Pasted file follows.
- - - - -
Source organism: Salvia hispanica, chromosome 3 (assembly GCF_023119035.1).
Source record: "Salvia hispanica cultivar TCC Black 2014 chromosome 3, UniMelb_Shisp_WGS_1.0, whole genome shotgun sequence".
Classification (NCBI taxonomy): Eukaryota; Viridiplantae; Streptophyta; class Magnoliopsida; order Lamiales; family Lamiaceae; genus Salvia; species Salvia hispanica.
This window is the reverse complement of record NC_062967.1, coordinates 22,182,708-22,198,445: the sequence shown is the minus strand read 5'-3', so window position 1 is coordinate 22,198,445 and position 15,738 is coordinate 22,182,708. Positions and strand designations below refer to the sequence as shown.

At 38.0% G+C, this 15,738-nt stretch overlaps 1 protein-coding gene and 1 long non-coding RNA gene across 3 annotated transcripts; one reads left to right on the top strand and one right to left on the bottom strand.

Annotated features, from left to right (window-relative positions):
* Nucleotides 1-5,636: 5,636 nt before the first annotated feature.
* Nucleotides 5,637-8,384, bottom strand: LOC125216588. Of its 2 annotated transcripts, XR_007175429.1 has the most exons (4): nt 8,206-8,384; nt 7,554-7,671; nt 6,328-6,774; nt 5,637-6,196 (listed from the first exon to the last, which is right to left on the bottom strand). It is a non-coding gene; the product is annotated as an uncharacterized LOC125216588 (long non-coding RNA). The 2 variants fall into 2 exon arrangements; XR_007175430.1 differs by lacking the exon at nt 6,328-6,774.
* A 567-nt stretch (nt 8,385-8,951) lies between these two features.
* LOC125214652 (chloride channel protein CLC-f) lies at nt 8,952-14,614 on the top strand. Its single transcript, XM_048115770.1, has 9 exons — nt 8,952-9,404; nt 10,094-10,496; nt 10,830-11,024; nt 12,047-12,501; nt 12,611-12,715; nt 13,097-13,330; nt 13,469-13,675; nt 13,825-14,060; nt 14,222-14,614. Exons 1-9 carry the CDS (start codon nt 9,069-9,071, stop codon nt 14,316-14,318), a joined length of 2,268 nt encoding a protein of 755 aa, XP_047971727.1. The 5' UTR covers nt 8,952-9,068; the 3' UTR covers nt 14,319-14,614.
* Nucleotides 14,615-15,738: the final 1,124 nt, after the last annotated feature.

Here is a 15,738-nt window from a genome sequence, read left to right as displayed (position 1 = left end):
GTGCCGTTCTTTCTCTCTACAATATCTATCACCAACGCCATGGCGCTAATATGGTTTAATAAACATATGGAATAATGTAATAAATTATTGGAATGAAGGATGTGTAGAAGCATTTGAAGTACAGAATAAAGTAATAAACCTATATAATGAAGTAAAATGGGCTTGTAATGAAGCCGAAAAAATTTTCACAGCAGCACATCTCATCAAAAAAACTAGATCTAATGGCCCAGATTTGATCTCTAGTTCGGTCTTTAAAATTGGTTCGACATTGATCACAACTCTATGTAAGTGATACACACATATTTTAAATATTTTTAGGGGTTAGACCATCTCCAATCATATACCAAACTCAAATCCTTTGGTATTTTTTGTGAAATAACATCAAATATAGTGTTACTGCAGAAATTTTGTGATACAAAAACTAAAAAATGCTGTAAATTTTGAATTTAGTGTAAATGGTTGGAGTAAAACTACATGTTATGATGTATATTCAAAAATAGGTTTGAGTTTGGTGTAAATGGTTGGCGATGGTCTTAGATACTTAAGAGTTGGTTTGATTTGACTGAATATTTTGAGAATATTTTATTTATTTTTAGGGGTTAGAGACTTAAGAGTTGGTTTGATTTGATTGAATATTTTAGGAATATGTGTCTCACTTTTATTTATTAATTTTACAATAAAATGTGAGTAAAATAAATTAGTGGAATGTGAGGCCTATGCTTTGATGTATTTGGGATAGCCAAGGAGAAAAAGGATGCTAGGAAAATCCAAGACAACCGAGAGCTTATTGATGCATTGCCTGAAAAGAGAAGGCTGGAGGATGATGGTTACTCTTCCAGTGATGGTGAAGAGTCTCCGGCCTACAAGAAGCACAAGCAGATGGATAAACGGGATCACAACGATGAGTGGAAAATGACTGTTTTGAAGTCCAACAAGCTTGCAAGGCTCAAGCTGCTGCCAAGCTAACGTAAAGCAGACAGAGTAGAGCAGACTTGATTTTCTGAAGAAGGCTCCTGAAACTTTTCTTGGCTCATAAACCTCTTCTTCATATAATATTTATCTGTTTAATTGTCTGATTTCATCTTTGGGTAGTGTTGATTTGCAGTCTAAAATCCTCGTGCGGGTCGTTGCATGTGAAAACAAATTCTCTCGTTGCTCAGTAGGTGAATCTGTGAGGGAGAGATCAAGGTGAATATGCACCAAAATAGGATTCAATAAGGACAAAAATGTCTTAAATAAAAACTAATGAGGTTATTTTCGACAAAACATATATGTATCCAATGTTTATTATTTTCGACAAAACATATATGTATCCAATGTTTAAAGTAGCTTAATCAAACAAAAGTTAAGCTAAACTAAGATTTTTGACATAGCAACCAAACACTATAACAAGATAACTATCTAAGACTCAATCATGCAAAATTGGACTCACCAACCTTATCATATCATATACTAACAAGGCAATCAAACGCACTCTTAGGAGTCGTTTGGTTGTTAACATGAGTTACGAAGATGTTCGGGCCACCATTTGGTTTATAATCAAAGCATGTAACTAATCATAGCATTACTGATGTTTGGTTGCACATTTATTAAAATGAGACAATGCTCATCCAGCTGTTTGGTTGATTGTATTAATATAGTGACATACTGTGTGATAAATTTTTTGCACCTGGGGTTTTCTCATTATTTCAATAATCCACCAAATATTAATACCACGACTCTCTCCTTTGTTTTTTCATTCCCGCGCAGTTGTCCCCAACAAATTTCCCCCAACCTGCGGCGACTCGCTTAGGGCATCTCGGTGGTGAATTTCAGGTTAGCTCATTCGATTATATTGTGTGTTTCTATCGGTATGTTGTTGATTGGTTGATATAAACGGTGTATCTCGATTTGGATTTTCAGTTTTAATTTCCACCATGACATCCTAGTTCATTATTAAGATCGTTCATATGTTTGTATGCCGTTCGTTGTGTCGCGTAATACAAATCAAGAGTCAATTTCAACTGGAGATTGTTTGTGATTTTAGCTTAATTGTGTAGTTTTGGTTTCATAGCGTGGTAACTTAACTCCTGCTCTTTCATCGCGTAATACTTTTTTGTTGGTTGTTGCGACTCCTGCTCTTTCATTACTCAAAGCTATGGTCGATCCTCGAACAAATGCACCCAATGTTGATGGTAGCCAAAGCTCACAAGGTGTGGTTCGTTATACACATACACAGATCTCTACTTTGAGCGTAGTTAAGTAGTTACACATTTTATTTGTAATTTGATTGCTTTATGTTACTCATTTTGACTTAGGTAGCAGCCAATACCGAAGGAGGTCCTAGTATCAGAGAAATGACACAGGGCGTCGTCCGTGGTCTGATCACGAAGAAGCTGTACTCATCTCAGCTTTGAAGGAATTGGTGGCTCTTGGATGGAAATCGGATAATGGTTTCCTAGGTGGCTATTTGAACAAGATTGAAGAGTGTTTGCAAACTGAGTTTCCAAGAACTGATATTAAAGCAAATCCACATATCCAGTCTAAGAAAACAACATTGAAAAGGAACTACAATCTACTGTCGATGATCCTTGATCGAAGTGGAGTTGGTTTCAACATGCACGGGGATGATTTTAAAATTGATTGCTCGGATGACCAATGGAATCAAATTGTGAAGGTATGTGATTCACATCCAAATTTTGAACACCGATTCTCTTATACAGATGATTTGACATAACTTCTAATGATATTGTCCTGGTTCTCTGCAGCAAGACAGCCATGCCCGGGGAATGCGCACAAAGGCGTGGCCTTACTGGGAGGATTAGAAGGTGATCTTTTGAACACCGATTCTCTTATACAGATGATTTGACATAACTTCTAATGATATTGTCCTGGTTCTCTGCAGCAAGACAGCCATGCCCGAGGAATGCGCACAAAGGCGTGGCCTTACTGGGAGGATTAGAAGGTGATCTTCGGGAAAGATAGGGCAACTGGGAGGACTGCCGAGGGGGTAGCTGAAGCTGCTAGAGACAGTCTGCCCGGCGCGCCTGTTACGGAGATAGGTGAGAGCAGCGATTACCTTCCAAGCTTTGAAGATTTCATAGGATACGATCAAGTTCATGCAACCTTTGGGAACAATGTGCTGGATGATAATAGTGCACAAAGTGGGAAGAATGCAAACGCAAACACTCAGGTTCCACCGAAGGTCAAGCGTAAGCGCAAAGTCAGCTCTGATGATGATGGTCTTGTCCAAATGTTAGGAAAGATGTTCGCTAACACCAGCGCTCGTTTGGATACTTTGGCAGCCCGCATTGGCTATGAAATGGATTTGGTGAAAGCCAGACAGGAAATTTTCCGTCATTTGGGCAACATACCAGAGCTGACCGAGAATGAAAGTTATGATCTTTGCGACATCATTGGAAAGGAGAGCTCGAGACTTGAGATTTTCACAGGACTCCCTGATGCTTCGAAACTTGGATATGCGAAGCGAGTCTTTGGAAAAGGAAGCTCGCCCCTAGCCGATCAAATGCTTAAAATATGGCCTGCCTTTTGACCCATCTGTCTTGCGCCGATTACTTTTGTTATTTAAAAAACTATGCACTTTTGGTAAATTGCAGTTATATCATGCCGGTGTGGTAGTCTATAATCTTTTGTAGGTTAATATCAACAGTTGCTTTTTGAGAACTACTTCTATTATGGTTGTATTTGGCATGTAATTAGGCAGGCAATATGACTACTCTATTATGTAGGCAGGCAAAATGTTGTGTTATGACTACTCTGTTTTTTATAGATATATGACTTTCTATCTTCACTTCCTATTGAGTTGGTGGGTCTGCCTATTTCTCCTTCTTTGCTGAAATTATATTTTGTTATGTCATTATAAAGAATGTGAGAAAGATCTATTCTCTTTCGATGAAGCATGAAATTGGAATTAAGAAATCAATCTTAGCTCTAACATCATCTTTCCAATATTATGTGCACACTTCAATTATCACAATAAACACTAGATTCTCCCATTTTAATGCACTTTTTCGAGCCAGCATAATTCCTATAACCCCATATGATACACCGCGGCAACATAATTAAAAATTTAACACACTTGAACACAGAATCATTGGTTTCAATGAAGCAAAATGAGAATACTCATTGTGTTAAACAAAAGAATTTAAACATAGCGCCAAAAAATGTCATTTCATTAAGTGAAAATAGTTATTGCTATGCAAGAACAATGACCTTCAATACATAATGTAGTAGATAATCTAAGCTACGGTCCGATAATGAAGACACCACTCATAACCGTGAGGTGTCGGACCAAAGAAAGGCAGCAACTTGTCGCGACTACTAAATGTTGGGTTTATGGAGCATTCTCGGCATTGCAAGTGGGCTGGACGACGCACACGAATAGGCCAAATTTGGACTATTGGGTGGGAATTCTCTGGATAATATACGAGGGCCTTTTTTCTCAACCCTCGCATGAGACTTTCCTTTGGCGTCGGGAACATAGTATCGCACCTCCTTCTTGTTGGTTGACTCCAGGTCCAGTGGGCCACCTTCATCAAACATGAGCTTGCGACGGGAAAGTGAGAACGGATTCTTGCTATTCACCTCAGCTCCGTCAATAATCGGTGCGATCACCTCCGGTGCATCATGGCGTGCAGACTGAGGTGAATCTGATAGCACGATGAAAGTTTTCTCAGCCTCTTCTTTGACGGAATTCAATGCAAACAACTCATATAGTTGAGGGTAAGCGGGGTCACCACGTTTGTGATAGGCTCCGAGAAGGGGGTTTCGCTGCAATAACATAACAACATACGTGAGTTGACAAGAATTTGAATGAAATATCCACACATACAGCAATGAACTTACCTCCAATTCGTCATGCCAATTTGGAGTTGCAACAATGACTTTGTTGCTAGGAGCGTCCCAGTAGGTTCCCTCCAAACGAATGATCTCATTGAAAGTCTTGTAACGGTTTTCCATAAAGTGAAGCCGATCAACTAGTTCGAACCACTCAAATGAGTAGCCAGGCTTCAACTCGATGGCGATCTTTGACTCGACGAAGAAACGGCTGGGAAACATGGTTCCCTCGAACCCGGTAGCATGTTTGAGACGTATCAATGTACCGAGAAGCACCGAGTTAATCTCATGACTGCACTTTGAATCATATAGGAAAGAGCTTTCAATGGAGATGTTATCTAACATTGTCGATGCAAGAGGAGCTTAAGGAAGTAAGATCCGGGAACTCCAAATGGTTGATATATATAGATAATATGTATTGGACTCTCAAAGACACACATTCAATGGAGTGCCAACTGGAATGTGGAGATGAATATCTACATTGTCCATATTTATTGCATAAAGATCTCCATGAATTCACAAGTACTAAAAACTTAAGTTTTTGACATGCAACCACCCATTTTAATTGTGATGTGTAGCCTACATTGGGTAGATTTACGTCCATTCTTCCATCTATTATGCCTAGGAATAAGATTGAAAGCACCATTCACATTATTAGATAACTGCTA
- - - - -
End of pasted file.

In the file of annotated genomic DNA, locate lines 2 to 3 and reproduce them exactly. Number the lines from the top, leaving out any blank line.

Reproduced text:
Source record: "Salvia hispanica cultivar TCC Black 2014 chromosome 3, UniMelb_Shisp_WGS_1.0, whole genome shotgun sequence".
Classification (NCBI taxonomy): Eukaryota; Viridiplantae; Streptophyta; class Magnoliopsida; order Lamiales; family Lamiaceae; genus Salvia; species Salvia hispanica.